Cannes: French bread served with H’w’d whine

CANNES — Even among battle-hardened festgoers, an aura of incredulity permeates this always-frantic town.

Americans are incredulous over the degree to which festival director Gilles Jacob alienated Hollywood’s power players.

The Italians, Spaniards and Germans are incredulous that their films were not judged by French programmers to merit inclusion among contenders.

Hotel guests are incredulous that the town’s concierges — an upwardly mobile lot — have further heightened their under-the-table demands required to assure desirable accommodations.

Cash-rich European distributors are incredulous that the ever-strengthening dollar combined with soaring marketing costs are making it semi-prohibitive to bid up rights to Hollywood blockbusters.

Lastly, Cannes’ “c’est la vie” residents are incredulous that their local bureaucrats are demanding that parties end at 12:30 a.m., which is midday by local standards, and that lingerie fashion shows suddenly are off-limits. The town that invented the bikini has thus come out against underwear.

No film festival is complete without bruised egos and battered sensibilities, but along with these must come some pleasant surprises. The only surprise thus far has been the sheer lethargy radiating from the opening night selection, a period romance called “Vatel,” directed by Roland Joffe.

Cannes programmers were clearly hoping for a French-made sleeper, but all they came up with was a dozer. “Wit, style and emotional involvement are notable by their absence,” huffed Variety’s reviewer David Stratton.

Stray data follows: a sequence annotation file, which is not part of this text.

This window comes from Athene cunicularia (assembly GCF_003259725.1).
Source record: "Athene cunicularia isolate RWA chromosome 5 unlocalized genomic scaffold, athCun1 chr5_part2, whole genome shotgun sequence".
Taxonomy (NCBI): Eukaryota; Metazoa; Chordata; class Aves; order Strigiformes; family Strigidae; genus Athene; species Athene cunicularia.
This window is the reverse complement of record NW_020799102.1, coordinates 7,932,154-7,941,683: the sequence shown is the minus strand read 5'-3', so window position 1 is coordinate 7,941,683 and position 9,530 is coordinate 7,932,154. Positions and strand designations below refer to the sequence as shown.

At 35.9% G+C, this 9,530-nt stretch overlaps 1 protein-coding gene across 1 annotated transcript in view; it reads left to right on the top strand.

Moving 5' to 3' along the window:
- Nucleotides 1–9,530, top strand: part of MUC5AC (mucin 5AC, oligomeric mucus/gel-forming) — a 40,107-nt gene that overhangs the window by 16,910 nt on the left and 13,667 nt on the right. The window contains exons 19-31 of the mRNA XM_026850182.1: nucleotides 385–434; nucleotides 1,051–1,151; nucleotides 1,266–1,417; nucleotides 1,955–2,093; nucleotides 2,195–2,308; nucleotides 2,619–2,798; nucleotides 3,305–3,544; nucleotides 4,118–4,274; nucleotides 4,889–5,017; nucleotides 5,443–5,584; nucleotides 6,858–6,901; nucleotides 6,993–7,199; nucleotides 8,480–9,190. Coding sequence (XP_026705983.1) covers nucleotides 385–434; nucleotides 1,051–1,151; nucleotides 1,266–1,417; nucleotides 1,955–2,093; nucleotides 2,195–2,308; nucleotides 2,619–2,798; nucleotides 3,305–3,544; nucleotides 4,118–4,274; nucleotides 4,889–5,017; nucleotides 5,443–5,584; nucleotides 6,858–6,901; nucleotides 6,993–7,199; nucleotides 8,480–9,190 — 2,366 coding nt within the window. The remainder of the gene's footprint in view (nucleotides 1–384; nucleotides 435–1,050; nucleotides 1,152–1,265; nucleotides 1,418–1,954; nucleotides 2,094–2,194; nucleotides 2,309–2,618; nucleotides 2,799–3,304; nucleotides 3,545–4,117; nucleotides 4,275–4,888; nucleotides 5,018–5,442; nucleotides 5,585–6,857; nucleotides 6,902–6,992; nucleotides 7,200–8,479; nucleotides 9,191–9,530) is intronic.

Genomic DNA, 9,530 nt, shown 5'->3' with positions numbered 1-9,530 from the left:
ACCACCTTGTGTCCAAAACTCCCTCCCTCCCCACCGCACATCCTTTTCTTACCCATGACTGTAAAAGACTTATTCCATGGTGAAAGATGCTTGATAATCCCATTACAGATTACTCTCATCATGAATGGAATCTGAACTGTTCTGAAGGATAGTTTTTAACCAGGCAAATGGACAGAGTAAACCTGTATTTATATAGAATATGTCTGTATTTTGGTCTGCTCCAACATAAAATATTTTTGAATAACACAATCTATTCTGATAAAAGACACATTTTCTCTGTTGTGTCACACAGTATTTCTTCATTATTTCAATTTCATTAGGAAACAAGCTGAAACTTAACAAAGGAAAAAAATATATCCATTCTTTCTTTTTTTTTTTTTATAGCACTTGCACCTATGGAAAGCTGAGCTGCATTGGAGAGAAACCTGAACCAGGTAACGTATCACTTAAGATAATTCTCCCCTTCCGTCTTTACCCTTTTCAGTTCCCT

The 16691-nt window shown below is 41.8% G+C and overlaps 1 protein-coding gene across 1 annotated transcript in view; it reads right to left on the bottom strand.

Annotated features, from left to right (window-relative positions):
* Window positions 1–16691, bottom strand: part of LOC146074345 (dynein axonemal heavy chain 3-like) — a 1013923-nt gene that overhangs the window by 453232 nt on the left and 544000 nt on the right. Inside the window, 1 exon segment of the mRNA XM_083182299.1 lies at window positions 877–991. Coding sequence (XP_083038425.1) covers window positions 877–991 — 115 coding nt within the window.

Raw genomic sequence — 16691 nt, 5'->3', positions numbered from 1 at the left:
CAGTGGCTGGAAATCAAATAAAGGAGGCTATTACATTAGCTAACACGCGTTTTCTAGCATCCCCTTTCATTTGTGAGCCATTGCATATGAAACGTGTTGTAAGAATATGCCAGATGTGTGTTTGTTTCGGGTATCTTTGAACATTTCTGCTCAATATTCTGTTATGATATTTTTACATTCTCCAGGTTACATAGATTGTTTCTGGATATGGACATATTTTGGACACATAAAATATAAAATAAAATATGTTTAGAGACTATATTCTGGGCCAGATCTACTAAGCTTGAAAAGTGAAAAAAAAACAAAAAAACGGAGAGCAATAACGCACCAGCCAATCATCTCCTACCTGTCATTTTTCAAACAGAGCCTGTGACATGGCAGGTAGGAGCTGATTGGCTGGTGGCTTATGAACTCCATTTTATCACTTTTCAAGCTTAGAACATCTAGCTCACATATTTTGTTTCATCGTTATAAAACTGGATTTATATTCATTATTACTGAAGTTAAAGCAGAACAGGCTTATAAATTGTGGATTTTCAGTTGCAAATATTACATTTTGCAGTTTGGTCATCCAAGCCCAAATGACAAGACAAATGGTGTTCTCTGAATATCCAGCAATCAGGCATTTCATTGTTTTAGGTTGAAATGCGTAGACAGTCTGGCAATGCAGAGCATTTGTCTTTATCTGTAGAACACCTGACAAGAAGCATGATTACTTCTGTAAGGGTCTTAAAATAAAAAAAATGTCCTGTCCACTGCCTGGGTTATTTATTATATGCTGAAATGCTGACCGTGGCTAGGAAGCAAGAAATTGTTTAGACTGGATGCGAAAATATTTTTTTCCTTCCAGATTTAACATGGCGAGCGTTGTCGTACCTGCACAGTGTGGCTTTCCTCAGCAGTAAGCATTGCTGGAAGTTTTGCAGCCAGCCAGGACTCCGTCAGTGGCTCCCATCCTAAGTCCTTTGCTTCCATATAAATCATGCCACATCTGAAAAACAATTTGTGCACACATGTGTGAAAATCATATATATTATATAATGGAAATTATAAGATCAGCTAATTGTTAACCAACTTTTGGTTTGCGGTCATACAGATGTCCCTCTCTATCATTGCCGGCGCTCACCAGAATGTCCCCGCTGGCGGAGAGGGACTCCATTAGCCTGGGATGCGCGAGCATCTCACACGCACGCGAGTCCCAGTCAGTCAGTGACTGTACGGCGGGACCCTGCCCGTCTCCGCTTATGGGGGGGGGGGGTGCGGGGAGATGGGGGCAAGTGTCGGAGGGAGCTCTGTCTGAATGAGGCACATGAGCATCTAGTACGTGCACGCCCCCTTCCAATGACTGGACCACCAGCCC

THE CHOICE OF “VATEL” underscores anew the peculiar indifference that Gilles Jacob and his associates display toward the world at large. At his jammed opening press conference, Luc Besson, chairman of the jury, made no effort to conceal his abject boredom as questions were hurled his way. The conference opened with a warning that if any journalist’s cell phone sounded during the proceedings, it would be “smashed.”

“I’m used to being criticized,” Besson replied when asked what would happen if yet another obscure, audience-unfriendly film won the top award. Besson recently took a pummeling, of course, for his latest effort, “The Messenger: The Story of Joan of Arc.”

Some here argue that, in the best of all worlds, a more accessible film like “Gladiator” should have opened Cannes. Here was a truly international movie in the best sense —British director, Australian star, Italian setting, American financing, etc.

But pop movies like “Gladiator” aren’t particularly welcome here. Besides, its distributors, DreamWorks and Universal (for Europe), concluded that its lavish premiere in Rome was vastly less expensive than a Cannes event, especially when the mandatory local “favors” were thrown in.

To be sure, Gilles Jacob, once a frequent visitor to Hollywood, has not been there for several years, thus reinforcing the deep-seated mutual suspicion. Jacob hungers for Hollywood stars, but not for its pictures. The studios, meanwhile, covet a glitzy European launch for their films, but fret both about Cannes’ costs and its critics.

HENCE THE FESTIVAL that once gave a standing ovation to “ET” now turns a cold shoulder to the studios, which is a shame. Clearly the festival has several constituencies to serve, representing both the art of the cinema and the commerce.

This is not just a festival, but also a major market — one that is now fortified by the myriad dot-coms that claim to accelerate the dealmaking process.

In what may be the final year of Gilles Jacob’s reign, however, some constituencies are being served more successfully than others. And if Hollywood temporarily finds itself sitting on the sidelines, at least it can take comfort in the fact that it’s in good company: Witness those bikini-clad models that the town has so cavalierly spurned.

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